“In saying that, obviously I love playing footy and if it goes down that path I’ll definitely miss it. But my faith in Jesus Christ is what comes first.” . . 

It’s not that long ago that not doing anything against which Folau is warning, would have been a code of conduct that was generally accepted as the right one and the condemnation of people who didn’t follow it would not have been remarkable.

Even now, while some have used social media to confess to being guilty on several of these counts, how can speaking out against any of them that hurt others be wrong?

But of course it’s not Folau’s condemnation of drunkenness, adultery, lying or thieving that’s caused the furor, it’s the inclusion of homosexuality.

Bob Jones points out:

First, these remarks are totally consistent with the Bible (and the Koran) so why the uproar?

Second, why did the critics, including the Prime Minister, solely complain about the reference to homosexuals? What about us drunks and fornicators? Doesn’t she care about our pain? We know the answer to that, namely unlike fairydom we’re not fashionable at the moment.

I can understand journalists concentration on homosexuals as few are whereas make no mistake, the vast majority I’ve known are drunks, adulterers, liars and fornicators to various degrees, so too heaps of MP’s.  A double-standard here methinks.

My contact with journalists and MPs hasn’t involved drunkenness, lying and fornicating but I don’t move in Sir Bob’s circles.

This whole episode is a classic pack-hunting media contrivance. I have difficulty believing a single drunk, fornicator, homosexual, adulterer or liar reading Israel’s remarks gave a damn. He’s entitled to express his religious beliefs as much as I for example am, to continue pursuing my life-long mockery of religion. . .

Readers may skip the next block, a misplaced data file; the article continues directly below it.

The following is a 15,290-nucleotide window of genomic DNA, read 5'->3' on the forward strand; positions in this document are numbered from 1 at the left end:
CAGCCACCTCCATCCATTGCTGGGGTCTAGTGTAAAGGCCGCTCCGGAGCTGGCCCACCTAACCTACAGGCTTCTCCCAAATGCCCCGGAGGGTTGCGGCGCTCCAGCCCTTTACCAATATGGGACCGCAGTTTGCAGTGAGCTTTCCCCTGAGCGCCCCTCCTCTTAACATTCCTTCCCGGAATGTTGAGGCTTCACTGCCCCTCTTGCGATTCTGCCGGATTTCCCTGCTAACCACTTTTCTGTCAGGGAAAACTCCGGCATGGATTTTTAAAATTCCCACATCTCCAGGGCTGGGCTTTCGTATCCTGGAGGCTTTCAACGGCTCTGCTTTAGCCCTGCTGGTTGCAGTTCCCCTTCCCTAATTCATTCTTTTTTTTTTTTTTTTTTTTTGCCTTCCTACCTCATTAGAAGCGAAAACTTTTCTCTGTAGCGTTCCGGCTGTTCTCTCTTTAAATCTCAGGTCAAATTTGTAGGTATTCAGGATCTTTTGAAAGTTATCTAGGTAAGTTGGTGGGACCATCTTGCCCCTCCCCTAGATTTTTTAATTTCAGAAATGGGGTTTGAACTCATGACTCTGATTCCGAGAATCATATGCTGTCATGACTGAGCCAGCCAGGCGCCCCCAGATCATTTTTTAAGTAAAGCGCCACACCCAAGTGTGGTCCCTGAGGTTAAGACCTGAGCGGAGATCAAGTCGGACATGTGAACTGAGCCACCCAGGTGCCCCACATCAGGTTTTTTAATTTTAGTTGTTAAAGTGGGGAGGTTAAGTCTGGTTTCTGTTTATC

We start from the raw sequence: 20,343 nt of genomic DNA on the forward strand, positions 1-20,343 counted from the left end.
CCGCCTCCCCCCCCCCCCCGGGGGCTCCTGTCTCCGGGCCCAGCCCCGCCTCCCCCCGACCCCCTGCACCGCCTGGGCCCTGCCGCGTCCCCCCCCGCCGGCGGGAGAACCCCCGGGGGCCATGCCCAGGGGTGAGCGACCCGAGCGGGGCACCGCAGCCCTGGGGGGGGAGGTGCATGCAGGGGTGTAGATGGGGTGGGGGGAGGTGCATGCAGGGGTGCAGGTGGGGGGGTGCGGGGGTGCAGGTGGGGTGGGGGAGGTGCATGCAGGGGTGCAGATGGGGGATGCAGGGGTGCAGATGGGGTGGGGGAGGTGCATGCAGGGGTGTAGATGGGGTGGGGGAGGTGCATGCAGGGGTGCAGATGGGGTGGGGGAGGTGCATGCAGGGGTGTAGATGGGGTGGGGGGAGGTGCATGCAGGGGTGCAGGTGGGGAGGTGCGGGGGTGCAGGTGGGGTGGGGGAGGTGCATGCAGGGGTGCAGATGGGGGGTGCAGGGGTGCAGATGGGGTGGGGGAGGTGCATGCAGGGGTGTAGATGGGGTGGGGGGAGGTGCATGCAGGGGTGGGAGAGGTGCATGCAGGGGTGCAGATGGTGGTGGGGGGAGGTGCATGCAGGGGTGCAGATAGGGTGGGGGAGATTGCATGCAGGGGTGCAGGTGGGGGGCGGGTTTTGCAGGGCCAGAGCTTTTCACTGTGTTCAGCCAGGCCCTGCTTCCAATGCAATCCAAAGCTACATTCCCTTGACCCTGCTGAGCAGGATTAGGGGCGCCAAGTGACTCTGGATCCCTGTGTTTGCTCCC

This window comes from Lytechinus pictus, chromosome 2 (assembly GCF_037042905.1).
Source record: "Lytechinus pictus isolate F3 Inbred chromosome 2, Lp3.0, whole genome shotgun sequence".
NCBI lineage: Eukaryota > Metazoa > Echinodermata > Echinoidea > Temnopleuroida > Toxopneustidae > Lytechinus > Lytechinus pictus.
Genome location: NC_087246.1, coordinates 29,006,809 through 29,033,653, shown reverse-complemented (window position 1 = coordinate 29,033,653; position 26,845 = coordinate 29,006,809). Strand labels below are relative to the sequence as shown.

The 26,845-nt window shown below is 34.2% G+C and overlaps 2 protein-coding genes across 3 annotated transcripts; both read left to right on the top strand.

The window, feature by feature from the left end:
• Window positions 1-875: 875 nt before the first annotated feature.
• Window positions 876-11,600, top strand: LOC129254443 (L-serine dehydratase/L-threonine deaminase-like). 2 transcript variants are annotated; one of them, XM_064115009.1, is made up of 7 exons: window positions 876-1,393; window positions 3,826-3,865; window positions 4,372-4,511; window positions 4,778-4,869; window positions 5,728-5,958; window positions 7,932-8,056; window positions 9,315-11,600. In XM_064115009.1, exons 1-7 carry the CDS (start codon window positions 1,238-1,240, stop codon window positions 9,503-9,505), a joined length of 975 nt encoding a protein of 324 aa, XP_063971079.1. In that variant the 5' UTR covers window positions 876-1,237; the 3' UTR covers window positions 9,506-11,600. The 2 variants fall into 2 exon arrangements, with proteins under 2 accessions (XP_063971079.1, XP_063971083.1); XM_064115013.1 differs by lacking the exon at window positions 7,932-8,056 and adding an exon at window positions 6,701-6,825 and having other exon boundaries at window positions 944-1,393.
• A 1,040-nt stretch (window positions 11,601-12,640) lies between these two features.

An employment breach is between Rugby Australia and Folau but how many would have known about it if the media hadn’t picked up the post?

Only those who follow his account, at least some of whom no doubt agree with him, and others would be following him because of his footy fame and not be troubled by his faith.

But the mainstream media, as happens too often, picked up the post and broadcast it to the world. They then reported the outrage they’d stirred up and also the concern about people who might be upset by it who probably would have been oblivious had the media not generated the publicity.

The offenderati reacted predictably by condemning him and wanting to silence him.

Why when, as Michael Redell points out,  few share his beliefs?:

. . . If –  as most New Zealanders and a large proportion of Australians now claim to –  you don’t believe in the existence of God, let alone of eternal separation from God or Hell, it is hard to know why what Folau is saying should bother you.   You surely believe he is simply deluded and wrong, as he will discover (or rather not) when he dies.

If you don’t believe what he says why not ignore it, or counter it with rational argument?

That probably is the view of a fair number of people in New Zealand and Australia today.  But it isn’t the view of those holding the commanding heights –  MPs, leader writers, columnists, business leaders and so on –  who have demanded that it be stopped.  They simply cannot abide the thought that someone of any prominence should openly affirm that sin is sin, and that homosexual acts are among the things labelled as sin.

Here I’m not mainly interested in the Australian Rugby Union. I have a modicum of sympathy for their position, even if (as I noted in an earlier post elsewhere on these issues) the problem was partly one of their own making.   Rugby could just be rugby, but that’s not enough for today bosses.